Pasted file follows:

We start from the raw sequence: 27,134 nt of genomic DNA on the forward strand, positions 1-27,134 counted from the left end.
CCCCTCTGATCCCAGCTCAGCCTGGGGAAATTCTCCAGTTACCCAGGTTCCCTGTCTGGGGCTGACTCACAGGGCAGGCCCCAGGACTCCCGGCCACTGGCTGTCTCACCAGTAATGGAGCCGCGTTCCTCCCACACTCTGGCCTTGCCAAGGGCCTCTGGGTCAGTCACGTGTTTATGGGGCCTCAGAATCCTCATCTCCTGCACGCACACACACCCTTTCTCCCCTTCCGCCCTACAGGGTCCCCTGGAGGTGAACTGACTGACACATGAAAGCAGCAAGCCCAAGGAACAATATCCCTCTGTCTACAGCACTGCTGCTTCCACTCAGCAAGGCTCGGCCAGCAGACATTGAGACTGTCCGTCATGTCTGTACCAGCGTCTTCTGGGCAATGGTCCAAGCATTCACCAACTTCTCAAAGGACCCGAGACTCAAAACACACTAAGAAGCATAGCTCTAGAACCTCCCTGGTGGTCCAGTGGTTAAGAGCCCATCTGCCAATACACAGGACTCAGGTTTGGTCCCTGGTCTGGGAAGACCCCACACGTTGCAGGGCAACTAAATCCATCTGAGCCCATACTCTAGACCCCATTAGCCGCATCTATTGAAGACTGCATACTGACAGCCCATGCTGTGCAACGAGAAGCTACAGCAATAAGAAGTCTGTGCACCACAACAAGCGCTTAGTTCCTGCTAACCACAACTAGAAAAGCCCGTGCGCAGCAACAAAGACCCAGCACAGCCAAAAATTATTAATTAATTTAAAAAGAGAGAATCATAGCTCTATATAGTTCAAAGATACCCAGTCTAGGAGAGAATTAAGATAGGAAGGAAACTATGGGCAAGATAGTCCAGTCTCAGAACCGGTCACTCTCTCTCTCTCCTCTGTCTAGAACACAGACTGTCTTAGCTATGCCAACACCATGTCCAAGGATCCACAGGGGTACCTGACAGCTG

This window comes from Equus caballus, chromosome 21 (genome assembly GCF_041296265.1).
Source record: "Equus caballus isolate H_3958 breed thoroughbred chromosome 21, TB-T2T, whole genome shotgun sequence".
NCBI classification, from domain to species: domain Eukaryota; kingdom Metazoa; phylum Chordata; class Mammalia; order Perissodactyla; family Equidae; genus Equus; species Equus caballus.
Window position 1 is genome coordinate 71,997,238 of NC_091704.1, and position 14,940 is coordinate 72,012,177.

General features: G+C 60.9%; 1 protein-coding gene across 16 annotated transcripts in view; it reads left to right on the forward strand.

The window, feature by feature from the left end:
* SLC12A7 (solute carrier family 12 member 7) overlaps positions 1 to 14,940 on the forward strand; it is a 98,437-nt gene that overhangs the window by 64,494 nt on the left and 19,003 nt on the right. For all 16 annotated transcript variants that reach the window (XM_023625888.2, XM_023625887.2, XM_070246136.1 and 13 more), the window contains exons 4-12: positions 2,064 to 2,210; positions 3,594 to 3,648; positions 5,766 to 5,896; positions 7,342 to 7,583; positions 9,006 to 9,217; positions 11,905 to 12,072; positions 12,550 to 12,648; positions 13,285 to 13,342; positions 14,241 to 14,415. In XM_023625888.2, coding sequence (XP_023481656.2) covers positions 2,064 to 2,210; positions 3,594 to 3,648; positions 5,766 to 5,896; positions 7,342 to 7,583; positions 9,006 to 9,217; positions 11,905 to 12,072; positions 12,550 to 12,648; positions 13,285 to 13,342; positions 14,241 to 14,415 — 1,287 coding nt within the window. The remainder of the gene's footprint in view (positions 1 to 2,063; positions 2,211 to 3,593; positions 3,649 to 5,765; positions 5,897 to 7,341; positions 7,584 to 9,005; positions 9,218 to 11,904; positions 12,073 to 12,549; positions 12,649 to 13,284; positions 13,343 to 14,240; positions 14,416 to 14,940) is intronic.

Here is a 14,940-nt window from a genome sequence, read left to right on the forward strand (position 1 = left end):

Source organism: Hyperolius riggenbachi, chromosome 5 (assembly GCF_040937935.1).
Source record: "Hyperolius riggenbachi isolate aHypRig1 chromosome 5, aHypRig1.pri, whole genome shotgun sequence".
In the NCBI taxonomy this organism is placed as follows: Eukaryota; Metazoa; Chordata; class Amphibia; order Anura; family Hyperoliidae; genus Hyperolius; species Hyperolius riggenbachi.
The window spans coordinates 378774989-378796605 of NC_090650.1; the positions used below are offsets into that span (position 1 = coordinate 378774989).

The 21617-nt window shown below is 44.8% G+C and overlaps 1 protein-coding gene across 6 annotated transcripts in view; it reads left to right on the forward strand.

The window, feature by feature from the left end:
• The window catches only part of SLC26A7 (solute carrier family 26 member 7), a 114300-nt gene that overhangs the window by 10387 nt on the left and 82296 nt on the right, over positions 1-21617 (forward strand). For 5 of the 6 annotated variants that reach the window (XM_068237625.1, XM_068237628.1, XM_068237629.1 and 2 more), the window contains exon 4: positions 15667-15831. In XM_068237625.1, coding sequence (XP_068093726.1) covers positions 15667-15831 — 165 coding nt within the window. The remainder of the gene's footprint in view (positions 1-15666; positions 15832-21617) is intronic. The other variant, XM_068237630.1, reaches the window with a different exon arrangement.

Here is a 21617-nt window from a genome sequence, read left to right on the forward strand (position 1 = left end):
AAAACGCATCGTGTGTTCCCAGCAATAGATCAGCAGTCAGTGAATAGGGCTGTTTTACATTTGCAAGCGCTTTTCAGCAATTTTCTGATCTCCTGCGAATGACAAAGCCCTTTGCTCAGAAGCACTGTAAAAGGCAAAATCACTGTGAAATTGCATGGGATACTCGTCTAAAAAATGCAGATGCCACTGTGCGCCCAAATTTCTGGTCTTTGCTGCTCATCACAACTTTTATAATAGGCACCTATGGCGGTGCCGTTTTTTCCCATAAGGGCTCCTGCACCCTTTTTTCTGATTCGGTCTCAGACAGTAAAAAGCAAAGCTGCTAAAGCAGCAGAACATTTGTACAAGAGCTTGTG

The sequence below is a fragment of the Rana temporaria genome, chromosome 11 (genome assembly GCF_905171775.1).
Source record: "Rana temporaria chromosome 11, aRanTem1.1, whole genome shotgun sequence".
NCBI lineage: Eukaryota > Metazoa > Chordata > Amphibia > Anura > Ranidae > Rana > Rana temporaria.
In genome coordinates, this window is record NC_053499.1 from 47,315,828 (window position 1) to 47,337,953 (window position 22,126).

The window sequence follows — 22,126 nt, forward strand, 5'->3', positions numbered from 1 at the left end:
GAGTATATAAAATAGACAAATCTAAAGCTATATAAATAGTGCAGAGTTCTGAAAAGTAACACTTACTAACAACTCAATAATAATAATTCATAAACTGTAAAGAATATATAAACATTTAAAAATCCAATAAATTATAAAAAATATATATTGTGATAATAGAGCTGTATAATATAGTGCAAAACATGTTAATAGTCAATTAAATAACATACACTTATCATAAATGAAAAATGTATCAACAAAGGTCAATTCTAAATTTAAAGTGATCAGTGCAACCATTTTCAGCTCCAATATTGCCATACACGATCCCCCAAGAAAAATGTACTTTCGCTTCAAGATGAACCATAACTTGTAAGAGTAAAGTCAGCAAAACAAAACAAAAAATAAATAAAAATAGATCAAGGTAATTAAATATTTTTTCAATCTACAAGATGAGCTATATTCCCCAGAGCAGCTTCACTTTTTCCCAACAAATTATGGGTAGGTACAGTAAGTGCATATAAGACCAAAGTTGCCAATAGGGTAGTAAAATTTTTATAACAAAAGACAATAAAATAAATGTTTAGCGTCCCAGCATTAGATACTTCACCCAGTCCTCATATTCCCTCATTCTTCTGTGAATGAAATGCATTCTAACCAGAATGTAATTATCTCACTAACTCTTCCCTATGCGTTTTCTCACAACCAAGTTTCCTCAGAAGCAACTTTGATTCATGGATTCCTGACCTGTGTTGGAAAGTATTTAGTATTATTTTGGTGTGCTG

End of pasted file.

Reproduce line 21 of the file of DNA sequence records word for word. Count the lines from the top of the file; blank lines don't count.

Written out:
Source record: "Rana temporaria chromosome 11, aRanTem1.1, whole genome shotgun sequence".